Aussies' late push tames Lions
Australia 16-15 Lions
It was an ordinary Test match but of extraordinary tension, saved by a black-ball finish. And if when you watched the Wallabies celebrate Leigh Halfpenny's short penalty kick as if it was the end of the series, then maybe it's because they think that's just what it is. The Lions are heading to Noosa and some Queensland sunshine for a few days to regroup, but it will be a remarkable regeneration if they can recharge the batteries sufficiently to win in Sydney on Saturday.
In the preview of this game we looked long at the lineout, a phase where, pre-tour, Warren Gatland had hoped to get top-of-the-range ball to launch his big and powerful backs. Fearing just that, the Wallabies opted to give them free passage to ball at the front rather than have to fight fires that were ignited at the middle or the tail.
So, with just over two minutes left in front of a record crowd of 56,771 at the Etihad Stadium in Melbourne's Docklands, the Lions were presented with a lineout 30 metres from Australia's line. Significantly, this had come as a gift from James O'Connor, who had forgotten that his clearing kick from his own '22' needed to stay in play given that it had been taken back in. In the circumstances, it was a monumental error.
"These are intense battles and they come down to one tiny moment," the impressive Wallaby captain James Horwill said afterwards. He was referring more to Halfpenny's kick than O'Connor's, so maybe there were a few moments in the mix. In any case, it was Horwill who plonked himself at the front of this monumentally important lineout, presenting an unappealing obstacle to replacement hooker Richard Hibbard.
How the Lions longed for an open gate at the front at that moment – they could drive it and drop it and appeal for a penalty from referee Craig Joubert. And the excellent Halfpenny would have been shooting from comfortably inside his range rather than about five metres outside it, as he was with that final effort.
Had that little scenario played out then the series would have been sorted and, for the second week running, the Wallabies would have left behind them a game they should have won. Instead, they won the lineout and stayed alive, and they fully deserved it. Robbie Deans was understandably delighted as his team had been presented with a steep climb at the finish, needing a converted try to win in a game that hadn't come close to offering up a touchdown to that point, and they went and did it, complete with Christian Leali'ifano nailing the conversion under huge pressure.
It wasn't that hard for Australia to back themselves at that point. Four minutes earlier, they had a scrum in the same position, about 10 metres to the right of the sticks and 10 metres out, and when it collapsed you expected them to claim the penalty, and three points, and come back for more in the time remaining.
Rather they went for the kill, and, while it didn't come immediately, the more phases they racked up the more tired the Lions looked. In the end it was appropriate that Adam Ashley-Cooper drifted wide of Jonathan Davies, and then straightened perfectly to score, for he is a senior player who fulfills the description.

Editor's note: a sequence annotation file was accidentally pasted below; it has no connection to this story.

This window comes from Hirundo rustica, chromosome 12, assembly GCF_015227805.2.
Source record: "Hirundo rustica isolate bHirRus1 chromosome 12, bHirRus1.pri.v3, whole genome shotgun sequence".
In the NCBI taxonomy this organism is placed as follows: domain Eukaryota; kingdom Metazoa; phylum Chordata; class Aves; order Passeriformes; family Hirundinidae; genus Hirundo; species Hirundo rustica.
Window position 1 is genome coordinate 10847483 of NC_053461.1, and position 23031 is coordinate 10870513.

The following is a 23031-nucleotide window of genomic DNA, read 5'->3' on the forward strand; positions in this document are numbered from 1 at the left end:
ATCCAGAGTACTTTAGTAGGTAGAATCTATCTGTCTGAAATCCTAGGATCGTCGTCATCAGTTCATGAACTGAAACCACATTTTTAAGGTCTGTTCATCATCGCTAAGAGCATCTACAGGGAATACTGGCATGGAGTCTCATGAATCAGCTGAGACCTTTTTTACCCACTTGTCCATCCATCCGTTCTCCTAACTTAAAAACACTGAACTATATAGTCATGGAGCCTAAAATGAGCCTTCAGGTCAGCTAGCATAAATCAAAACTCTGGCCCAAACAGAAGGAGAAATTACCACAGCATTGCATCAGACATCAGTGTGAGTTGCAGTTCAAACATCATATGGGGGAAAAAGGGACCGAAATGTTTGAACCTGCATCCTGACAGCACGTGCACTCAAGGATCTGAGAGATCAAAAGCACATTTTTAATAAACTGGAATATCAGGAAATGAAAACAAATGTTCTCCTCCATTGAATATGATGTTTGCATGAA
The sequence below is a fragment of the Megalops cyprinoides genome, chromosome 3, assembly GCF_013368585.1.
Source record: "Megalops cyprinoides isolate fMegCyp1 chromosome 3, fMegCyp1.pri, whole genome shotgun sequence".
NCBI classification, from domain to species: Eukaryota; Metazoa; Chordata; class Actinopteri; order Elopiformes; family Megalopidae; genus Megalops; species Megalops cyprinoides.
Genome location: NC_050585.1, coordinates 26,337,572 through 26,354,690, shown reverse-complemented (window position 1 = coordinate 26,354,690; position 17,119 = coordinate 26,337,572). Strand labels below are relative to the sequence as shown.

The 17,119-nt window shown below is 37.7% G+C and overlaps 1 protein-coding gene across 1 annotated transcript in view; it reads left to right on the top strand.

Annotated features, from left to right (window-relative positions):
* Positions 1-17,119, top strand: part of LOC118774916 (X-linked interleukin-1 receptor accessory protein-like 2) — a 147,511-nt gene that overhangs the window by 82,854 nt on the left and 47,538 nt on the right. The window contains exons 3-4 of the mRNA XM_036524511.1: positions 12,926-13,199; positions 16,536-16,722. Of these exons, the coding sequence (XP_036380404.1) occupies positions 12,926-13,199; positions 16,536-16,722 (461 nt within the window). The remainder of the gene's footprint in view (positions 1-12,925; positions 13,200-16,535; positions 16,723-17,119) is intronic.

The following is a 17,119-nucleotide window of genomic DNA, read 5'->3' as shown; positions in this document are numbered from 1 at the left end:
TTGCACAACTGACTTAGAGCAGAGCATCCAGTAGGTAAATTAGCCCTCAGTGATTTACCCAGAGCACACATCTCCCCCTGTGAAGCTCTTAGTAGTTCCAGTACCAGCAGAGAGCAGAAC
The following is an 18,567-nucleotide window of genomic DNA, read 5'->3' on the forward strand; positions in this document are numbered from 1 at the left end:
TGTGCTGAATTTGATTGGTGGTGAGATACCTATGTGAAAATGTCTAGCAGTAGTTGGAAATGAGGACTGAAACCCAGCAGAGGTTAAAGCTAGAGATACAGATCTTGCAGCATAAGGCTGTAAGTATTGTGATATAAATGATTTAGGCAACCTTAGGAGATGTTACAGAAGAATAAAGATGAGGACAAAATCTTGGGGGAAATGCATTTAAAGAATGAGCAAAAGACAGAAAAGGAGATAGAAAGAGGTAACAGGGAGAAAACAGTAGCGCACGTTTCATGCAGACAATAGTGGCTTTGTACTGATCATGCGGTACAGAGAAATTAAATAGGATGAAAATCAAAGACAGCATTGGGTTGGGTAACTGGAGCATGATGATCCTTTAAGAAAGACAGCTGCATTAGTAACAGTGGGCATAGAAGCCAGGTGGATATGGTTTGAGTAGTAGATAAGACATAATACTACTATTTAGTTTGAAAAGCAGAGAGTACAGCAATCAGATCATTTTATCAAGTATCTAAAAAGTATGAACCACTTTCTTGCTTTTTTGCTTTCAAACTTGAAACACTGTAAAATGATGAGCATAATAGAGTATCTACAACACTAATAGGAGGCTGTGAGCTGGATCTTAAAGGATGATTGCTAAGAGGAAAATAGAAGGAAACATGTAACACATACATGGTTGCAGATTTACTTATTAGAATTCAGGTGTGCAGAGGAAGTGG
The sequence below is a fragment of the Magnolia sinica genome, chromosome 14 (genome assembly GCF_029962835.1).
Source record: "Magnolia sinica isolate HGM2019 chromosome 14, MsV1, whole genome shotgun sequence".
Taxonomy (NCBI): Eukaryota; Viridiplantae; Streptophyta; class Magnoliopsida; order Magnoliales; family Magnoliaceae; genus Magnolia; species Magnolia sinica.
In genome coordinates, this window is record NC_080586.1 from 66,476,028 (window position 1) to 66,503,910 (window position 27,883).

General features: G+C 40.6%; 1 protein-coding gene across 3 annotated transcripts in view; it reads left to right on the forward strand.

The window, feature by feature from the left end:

"We're in the same situation now that we were this morning – with a Test series up for grabs," Lions captain Sam Warburton said. Eh, only on paper Sam. The captain had been magnificent, as was Dan Lydiate, but Warburton is now hamstrung to some extent so his availability for Sydney is an issue.
So is the way the Lions are playing, or at least how they played here. Success would have been acclaimed as a great defensive effort but they came to Australia to play rugby and not just defend. At half-time, it had served them just about okay for they were 12-9 ahead, and the Wallabies had conceded nine penalties – which would be just above what most teams would hope to give away over the course of 80 minutes. It started off badly for the home team at the breakdown, where Craig Joubert certainly had a different take to Chris Pollock last weekend in Brisbane, and spread to the maul where they again looked vulnerable.
But, once they made serious efforts to get Israel Folau into the game in the second half, instead of feeding him the odd cross-kick, the Lions were struggling to cope. Indeed all the tourists had to offer was the shooting of Halfpenny, who was five from six before being handed the longest kick of the night, and the one he had missed first up had come back off the bar. You need a bit more than that to win a series.
At the scrum you didn't know who would get the penalty. Mako Vunipola, who was lucky to stay on the field after flooring Ashley-Cooper with an elbow off the ball, conceded three penalties at the scrum, but had a fine game nonetheless. Joubert was reduced to hassling the two Lions scrumhalves to either feed a moving scrum, or clear the ball with Will Genia already offside, just to get away from there without blowing his whistle again.
Despite the Lions' limitations, when Halfpenny put them 15-9 ahead on 63 minutes, their supporters in the packed house roared like it was deliverance day. For the remaining 16 minutes they hardly got a look-in. They could get no traction across the middle where none of Jonny Sexton, Brian O'Driscoll or Jonathan Davies were as effective as last week. And that left them hoping that Halfpenny would be able to keep them hanging on. It's fingertip stuff now.
Australia: K Beale; I Folau, A Ashley-Cooper, C Leali'ifano, J Tomane; J O'Connor, W Genia; B Robinson (J Slipper 61), S Moore, B Alexander (S Fainga'a 59), K Douglas (S Kepu 53), J Horwill (capt), B Mowen, W Palu (L Gill 62), M Hooper.
Lions: L Halfpenny; T Bowe, B O'Driscoll, J Davies, G North; J Sexton, B Youngs (C Murray 54); M Vunipola, T Youngs (R Hibbard 57), A Jones (D Cole 59), AW Jones, G Parling, D Lydiate, J Heaslip (S O'Brien 65), S Warburton (capt, T Croft 67).
Referee: C Joubert (SA)